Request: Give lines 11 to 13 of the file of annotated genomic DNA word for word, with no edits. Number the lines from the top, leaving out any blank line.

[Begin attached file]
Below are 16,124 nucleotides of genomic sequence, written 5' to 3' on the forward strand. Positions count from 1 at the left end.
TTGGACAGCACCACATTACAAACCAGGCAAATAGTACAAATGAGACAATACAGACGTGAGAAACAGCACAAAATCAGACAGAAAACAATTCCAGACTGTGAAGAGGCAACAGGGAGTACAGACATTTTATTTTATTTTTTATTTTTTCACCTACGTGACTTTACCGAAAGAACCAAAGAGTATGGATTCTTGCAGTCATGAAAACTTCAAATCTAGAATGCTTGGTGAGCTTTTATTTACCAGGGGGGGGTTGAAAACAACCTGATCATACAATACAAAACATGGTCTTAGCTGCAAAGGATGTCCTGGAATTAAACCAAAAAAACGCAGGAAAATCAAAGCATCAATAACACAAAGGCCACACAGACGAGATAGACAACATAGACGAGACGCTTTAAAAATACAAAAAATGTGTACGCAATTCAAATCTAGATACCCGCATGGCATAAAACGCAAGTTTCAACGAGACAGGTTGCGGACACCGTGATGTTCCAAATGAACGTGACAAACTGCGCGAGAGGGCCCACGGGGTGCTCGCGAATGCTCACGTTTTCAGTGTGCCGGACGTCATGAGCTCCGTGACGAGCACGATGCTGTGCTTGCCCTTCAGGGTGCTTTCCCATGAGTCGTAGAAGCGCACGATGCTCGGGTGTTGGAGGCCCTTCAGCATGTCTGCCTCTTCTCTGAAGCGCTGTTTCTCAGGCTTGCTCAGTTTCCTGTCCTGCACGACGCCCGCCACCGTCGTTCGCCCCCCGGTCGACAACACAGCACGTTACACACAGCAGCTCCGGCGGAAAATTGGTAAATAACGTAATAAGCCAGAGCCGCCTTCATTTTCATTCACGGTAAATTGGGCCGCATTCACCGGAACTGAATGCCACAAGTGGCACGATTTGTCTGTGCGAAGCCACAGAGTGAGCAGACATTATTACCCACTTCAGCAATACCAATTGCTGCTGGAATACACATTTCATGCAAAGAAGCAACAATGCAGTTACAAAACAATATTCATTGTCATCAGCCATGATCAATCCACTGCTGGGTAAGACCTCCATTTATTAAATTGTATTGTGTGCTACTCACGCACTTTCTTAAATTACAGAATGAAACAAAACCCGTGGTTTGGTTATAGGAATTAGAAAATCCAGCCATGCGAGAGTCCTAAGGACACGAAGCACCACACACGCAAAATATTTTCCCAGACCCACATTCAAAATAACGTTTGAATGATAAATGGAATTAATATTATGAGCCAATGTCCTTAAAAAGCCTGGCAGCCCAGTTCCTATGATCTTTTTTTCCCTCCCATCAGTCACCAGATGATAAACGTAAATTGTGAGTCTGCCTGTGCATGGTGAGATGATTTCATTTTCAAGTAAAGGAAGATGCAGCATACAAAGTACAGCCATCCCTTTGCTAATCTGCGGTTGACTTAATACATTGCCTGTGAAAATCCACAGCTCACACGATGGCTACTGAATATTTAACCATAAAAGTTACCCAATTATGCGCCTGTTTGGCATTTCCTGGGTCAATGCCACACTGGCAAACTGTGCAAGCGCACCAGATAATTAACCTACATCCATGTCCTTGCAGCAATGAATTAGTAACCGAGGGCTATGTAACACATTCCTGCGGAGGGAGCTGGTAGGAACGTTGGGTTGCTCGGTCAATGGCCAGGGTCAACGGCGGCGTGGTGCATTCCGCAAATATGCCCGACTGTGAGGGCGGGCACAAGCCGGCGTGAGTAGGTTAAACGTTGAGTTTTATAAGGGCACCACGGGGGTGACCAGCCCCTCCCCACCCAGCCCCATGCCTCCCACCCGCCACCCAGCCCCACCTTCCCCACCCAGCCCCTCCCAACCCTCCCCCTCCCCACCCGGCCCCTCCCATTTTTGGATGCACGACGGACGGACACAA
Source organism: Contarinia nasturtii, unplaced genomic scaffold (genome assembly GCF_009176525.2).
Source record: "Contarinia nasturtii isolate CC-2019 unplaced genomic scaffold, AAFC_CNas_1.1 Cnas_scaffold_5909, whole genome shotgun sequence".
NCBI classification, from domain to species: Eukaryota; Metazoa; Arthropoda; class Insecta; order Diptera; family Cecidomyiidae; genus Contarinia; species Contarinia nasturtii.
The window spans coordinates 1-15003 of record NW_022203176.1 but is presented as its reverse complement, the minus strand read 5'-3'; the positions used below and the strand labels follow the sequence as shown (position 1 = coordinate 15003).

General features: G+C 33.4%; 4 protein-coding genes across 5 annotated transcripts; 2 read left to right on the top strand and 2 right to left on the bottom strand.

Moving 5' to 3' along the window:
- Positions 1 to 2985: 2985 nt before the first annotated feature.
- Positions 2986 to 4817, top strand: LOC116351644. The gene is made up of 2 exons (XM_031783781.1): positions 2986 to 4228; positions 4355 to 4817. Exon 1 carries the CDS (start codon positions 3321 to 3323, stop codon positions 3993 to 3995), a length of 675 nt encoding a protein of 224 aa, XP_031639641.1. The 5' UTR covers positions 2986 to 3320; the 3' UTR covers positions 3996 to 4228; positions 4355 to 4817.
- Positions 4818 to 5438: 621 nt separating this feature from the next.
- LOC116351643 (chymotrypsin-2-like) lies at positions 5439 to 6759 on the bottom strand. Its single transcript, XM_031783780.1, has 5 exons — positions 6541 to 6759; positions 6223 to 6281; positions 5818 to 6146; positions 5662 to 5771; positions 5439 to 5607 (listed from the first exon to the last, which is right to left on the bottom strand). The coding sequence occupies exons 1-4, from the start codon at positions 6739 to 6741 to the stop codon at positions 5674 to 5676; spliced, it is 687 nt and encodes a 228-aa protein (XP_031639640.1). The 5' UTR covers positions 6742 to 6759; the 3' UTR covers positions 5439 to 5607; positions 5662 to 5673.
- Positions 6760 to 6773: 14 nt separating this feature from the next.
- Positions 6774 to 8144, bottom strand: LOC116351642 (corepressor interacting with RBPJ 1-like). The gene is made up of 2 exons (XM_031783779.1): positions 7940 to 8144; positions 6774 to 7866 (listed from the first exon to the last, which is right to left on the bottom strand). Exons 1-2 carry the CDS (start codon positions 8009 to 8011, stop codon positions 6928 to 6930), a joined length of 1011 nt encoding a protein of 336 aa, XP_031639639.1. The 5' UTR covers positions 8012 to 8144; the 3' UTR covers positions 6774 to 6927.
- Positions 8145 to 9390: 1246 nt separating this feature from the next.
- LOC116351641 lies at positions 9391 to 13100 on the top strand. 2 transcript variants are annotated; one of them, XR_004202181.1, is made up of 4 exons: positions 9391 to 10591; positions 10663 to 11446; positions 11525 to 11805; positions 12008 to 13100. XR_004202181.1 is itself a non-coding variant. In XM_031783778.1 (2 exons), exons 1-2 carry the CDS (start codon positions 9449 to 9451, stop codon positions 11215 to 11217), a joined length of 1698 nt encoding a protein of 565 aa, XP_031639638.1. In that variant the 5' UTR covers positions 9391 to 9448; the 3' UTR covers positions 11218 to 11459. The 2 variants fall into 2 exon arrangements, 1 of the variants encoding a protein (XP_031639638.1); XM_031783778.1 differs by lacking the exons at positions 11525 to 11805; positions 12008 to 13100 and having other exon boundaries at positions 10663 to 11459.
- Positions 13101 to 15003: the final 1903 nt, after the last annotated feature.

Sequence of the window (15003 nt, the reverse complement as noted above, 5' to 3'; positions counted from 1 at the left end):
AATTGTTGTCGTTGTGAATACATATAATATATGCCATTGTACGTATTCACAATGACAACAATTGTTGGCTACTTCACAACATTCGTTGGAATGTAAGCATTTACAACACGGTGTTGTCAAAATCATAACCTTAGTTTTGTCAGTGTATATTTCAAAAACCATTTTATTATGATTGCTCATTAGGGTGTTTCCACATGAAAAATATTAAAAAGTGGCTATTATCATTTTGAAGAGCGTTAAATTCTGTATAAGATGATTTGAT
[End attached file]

- Positions 4818 to 5438: 621 nt separating this feature from the next.
- LOC116351643 (chymotrypsin-2-like) lies at positions 5439 to 6759 on the bottom strand. Its single transcript, XM_031783780.1, has 5 exons — positions 6541 to 6759; positions 6223 to 6281; positions 5818 to 6146; positions 5662 to 5771; positions 5439 to 5607 (listed from the first exon to the last, which is right to left on the bottom strand). The coding sequence occupies exons 1-4, from the start codon at positions 6739 to 6741 to the stop codon at positions 5674 to 5676; spliced, it is 687 nt and encodes a 228-aa protein (XP_031639640.1). The 5' UTR covers positions 6742 to 6759; the 3' UTR covers positions 5439 to 5607; positions 5662 to 5673.
- Positions 6760 to 6773: 14 nt separating this feature from the next.